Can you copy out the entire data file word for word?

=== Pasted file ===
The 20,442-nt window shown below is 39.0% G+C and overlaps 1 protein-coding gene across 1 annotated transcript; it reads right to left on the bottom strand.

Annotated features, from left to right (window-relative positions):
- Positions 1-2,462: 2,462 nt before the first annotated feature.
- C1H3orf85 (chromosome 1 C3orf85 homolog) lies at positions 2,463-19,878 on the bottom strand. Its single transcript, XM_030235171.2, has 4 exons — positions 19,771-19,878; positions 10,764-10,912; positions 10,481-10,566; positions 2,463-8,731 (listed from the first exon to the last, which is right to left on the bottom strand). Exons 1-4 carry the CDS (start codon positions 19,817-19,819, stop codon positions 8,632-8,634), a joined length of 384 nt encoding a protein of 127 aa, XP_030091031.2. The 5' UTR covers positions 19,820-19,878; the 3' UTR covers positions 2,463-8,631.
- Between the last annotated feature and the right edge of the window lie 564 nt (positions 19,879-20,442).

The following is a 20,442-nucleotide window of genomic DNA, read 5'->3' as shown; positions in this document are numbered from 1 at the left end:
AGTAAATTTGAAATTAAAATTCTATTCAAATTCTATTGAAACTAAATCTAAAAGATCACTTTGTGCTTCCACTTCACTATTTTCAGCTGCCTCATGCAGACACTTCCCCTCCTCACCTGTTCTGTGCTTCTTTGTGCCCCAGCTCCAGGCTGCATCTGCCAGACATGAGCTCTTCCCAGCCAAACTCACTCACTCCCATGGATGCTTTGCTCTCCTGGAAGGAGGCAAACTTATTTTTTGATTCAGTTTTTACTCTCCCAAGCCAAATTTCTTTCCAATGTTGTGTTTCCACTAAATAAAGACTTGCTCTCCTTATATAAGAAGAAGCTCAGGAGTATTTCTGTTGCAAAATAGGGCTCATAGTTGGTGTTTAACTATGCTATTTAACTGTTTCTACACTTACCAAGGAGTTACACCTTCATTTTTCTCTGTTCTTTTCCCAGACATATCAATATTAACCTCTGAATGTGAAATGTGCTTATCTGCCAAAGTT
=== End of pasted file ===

The 20,442-nt window shown below is 39.0% G+C and overlaps 1 protein-coding gene across 1 annotated transcript; it reads right to left on the bottom strand.

Annotated features, from left to right (window-relative positions):
- Positions 1-2,462: 2,462 nt before the first annotated feature.
- C1H3orf85 (chromosome 1 C3orf85 homolog) lies at positions 2,463-19,878 on the bottom strand. Its single transcript, XM_030235171.2, has 4 exons — positions 19,771-19,878; positions 10,764-10,912; positions 10,481-10,566; positions 2,463-8,731 (listed from the first exon to the last, which is right to left on the bottom strand). Exons 1-4 carry the CDS (start codon positions 19,817-19,819, stop codon positions 8,632-8,634), a joined length of 384 nt encoding a protein of 127 aa, XP_030091031.2. The 5' UTR covers positions 19,820-19,878; the 3' UTR covers positions 2,463-8,631.
- Between the last annotated feature and the right edge of the window lie 564 nt (positions 19,879-20,442).

The following is a 20,442-nucleotide window of genomic DNA, read 5'->3' as shown; positions in this document are numbered from 1 at the left end:
AGTAAATTTGAAATTAAAATTCTATTCAAATTCTATTGAAACTAAATCTAAAAGATCACTTTGTGCTTCCACTTCACTATTTTCAGCTGCCTCATGCAGACACTTCCCCTCCTCACCTGTTCTGTGCTTCTTTGTGCCCCAGCTCCAGGCTGCATCTGCCAGACATGAGCTCTTCCCAGCCAAACTCACTCACTCCCATGGATGCTTTGCTCTCCTGGAAGGAGGCAAACTTATTTTTTGATTCAGTTTTTACTCTCCCAAGCCAAATTTCTTTCCAATGTTGTGTTTCCACTAAATAAAGACTTGCTCTCCTTATATAAGAAGAAGCTCAGGAGTATTTCTGTTGCAAAATAGGGCTCATAGTTGGTGTTTAACTATGCTATTTAACTGTTTCTACACTTACCAAGGAGTTACACCTTCATTTTTCTCTGTTCTTTTCCCAGACATATCAATATTAACCTCTGAATGTGAAATGTGCTTATCTGCCAAAGTT